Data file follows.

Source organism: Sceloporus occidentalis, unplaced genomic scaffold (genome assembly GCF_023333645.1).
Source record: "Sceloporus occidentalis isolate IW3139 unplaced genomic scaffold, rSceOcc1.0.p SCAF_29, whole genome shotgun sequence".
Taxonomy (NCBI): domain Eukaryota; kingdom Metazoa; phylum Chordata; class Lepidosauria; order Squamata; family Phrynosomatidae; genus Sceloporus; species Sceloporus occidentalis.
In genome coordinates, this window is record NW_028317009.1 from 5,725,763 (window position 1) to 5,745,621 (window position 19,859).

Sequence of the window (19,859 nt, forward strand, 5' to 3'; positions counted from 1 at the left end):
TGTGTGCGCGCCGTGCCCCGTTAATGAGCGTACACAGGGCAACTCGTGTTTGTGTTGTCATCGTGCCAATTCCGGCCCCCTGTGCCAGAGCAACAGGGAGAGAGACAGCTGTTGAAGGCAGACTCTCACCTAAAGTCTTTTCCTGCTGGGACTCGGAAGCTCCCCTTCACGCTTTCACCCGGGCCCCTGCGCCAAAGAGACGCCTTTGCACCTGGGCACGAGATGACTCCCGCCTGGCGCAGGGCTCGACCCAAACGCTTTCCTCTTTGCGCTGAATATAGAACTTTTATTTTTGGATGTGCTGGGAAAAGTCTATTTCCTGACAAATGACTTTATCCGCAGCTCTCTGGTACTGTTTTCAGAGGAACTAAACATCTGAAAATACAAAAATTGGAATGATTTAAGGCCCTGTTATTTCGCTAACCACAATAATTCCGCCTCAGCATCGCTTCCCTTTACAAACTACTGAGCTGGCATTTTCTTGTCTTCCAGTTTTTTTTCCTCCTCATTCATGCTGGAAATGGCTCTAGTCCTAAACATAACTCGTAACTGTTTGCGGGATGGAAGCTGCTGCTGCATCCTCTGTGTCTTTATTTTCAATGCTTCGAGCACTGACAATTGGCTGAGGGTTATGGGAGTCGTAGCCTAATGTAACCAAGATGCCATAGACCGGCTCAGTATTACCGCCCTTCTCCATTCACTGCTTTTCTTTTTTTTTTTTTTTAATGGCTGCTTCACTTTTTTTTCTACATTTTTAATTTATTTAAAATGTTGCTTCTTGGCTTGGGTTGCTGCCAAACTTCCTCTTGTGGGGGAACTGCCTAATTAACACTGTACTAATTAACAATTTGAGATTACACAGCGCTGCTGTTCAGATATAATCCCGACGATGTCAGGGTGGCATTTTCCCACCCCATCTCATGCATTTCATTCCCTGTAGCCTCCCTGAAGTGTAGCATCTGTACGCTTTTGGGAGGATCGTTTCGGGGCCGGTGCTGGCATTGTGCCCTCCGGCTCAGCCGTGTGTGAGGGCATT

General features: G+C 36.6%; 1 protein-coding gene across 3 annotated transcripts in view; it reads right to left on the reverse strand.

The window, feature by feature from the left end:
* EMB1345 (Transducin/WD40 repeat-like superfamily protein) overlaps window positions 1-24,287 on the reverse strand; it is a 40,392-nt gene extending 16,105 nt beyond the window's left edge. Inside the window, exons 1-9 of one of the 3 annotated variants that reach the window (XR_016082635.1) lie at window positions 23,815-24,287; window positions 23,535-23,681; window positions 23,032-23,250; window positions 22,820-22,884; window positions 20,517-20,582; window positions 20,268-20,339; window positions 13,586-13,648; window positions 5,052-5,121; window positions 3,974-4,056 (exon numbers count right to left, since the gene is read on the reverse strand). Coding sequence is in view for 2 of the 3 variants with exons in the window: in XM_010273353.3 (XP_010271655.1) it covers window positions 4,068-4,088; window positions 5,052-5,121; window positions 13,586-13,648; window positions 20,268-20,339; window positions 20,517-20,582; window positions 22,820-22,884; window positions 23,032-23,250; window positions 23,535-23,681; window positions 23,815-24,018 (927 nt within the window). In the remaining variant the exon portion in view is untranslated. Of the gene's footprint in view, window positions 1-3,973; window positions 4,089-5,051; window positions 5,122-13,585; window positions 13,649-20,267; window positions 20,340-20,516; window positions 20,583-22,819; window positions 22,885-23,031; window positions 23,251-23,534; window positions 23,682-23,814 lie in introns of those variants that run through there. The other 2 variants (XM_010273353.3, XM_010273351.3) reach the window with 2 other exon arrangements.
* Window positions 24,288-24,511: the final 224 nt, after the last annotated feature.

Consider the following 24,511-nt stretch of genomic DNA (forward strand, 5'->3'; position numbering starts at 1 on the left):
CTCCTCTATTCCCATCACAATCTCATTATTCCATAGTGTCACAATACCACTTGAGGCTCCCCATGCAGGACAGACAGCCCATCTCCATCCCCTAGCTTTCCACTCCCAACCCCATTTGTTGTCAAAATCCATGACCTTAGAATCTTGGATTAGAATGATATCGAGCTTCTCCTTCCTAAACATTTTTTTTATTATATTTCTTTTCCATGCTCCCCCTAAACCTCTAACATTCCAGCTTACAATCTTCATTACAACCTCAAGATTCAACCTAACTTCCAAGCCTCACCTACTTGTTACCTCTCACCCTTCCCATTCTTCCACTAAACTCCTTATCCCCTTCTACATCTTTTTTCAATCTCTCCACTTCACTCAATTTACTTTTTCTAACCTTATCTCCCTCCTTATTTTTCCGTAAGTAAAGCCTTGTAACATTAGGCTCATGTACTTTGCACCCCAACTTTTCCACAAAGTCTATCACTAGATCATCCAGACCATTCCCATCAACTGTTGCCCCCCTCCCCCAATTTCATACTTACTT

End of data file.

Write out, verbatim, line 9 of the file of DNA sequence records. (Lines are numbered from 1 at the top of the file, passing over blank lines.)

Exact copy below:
* EMB1345 (Transducin/WD40 repeat-like superfamily protein) overlaps window positions 1-24,287 on the reverse strand; it is a 40,392-nt gene extending 16,105 nt beyond the window's left edge. Inside the window, exons 1-9 of one of the 3 annotated variants that reach the window (XR_016082635.1) lie at window positions 23,815-24,287; window positions 23,535-23,681; window positions 23,032-23,250; window positions 22,820-22,884; window positions 20,517-20,582; window positions 20,268-20,339; window positions 13,586-13,648; window positions 5,052-5,121; window positions 3,974-4,056 (exon numbers count right to left, since the gene is read on the reverse strand). Coding sequence is in view for 2 of the 3 variants with exons in the window: in XM_010273353.3 (XP_010271655.1) it covers window positions 4,068-4,088; window positions 5,052-5,121; window positions 13,586-13,648; window positions 20,268-20,339; window positions 20,517-20,582; window positions 22,820-22,884; window positions 23,032-23,250; window positions 23,535-23,681; window positions 23,815-24,018 (927 nt within the window). In the remaining variant the exon portion in view is untranslated. Of the gene's footprint in view, window positions 1-3,973; window positions 4,089-5,051; window positions 5,122-13,585; window positions 13,649-20,267; window positions 20,340-20,516; window positions 20,583-22,819; window positions 22,885-23,031; window positions 23,251-23,534; window positions 23,682-23,814 lie in introns of those variants that run through there. The other 2 variants (XM_010273353.3, XM_010273351.3) reach the window with 2 other exon arrangements.